Shared data is at the heart of a digital future

03 Nov 2017 Reading time calculated text
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MacGregor is striding towards a more efficient, safer digital future by creating a culture of innovation and embracing the need to collaborate and share data and expertise. 

As the marine industry feels its way towards a more efficient, safer future through digitisation, there is still an elephant in the room, one which takes the form of ineffective data sharing and a reluctance to collaborate across the industry. Ownership and the quality of data are two further hurdles.

The benefits of shared data are fairly obvious; without it the industry cannot move forward. But it requires fundamental shifts in managerial philosophies and will to some degree level the playing field. However, by sharing data, untold opportunities are possible and companies can still forge their own future through their individual use of the information.

MacGregor is confronting these issues head-on. In addition to its own market-leading expertise, one of MacGregor’s greatest advantages is that it is part of a wider organisation, Cargotec. Within Cargotec there are several business areas, a host of knowledge and multi-disciplined teams for MacGregor to drawn upon including the software arm, Navis.

Streamlining global trade

“The purpose of Navis is to make global trade smarter, safer and sustainable for everyone,” explains Raj Gupta, Chief Technology Officer & Senior Vice President Engineering, Navis. “We work in collaboration with terminal operators, carriers and other parties to make processes more efficient and at the same time therefore more profitable.

“As a company we have traditionally worked with terminal operators, but over the last few years have moved to work much more closely on the shipping side with, for example, carriers. We understand that a terminal uses software solutions and so does the carrier line, offering solutions that can act as an interface, or if a carrier uses our solutions and so does the terminal, crucial data, notwithstanding the need for confidentiality, can be shared across the XVELA collaboration platform.”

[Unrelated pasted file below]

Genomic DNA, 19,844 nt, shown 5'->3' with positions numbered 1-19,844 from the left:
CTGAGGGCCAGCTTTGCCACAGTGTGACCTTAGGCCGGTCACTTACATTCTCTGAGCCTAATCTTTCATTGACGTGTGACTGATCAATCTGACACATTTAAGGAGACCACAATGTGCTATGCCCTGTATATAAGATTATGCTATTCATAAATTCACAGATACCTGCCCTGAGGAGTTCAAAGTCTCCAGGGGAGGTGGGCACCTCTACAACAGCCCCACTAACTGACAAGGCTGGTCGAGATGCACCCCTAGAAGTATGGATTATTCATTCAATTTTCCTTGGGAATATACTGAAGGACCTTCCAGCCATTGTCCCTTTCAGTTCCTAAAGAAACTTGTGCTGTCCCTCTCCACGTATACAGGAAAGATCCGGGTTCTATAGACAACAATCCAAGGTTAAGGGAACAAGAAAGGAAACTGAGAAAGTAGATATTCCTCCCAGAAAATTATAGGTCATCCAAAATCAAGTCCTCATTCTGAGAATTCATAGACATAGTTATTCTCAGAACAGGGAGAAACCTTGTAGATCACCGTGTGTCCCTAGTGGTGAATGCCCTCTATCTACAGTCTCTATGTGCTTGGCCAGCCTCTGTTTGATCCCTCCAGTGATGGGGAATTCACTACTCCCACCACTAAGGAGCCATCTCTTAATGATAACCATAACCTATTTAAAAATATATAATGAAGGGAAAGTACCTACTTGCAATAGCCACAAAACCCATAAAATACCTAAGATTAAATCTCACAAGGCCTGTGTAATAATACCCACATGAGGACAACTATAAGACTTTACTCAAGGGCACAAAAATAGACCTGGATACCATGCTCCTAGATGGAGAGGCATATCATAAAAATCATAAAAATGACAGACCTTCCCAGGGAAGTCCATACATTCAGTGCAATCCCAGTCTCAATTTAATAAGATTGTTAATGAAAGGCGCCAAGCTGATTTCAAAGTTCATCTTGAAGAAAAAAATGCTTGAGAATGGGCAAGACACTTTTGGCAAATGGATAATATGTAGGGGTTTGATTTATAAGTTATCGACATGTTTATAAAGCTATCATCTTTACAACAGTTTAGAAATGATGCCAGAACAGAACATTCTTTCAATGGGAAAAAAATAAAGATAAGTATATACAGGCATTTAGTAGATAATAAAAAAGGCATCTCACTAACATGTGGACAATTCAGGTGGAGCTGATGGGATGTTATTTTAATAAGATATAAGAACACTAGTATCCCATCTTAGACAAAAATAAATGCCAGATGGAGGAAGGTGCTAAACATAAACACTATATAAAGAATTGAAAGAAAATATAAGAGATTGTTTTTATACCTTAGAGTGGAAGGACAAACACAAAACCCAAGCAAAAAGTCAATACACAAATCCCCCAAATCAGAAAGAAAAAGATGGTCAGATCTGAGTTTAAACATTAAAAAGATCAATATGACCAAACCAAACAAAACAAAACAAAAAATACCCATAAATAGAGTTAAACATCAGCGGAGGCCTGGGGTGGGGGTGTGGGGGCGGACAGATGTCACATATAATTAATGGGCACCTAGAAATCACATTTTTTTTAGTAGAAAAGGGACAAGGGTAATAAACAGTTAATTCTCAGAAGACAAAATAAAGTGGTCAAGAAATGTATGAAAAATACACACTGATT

Mr Gupta recognises that there is a worldwide need to look at efficiency and the market’s overcapacity. “It needs to become more efficient to become more profitable,” he says. “I equate what is happening now in the shipping industry with the airline industry of the 1990s, which was plagued by inefficiency and overcapacity; rarely did I travel on a full flight back then, nowadays rarely is there an available seat on the flight. The industry got smart, using data-driven forecasting and trends to its advantage. This is exactly what the marine industry has to do, I am particularly thinking about containerised trade, but I am sure that other shipping operations could benefit from the same valuable approach.”

Benefits of data transparency

At the berth, a ship needs to be quickly unloaded, loaded and sent on its way. It is simple in one way, but the sheer amount of data, from stowage to storage planning, accompanying a vessel and its payload means that this is a complex process with huge quantities of repeated and inaccessible data. “We need to remove non-transparent data,” he stresses. “All data, apart from that,which is sensitive, should be available across a shared data exchange, like our XVELA solution; this transparency will drive efficiency and have positive safety and environmental effects.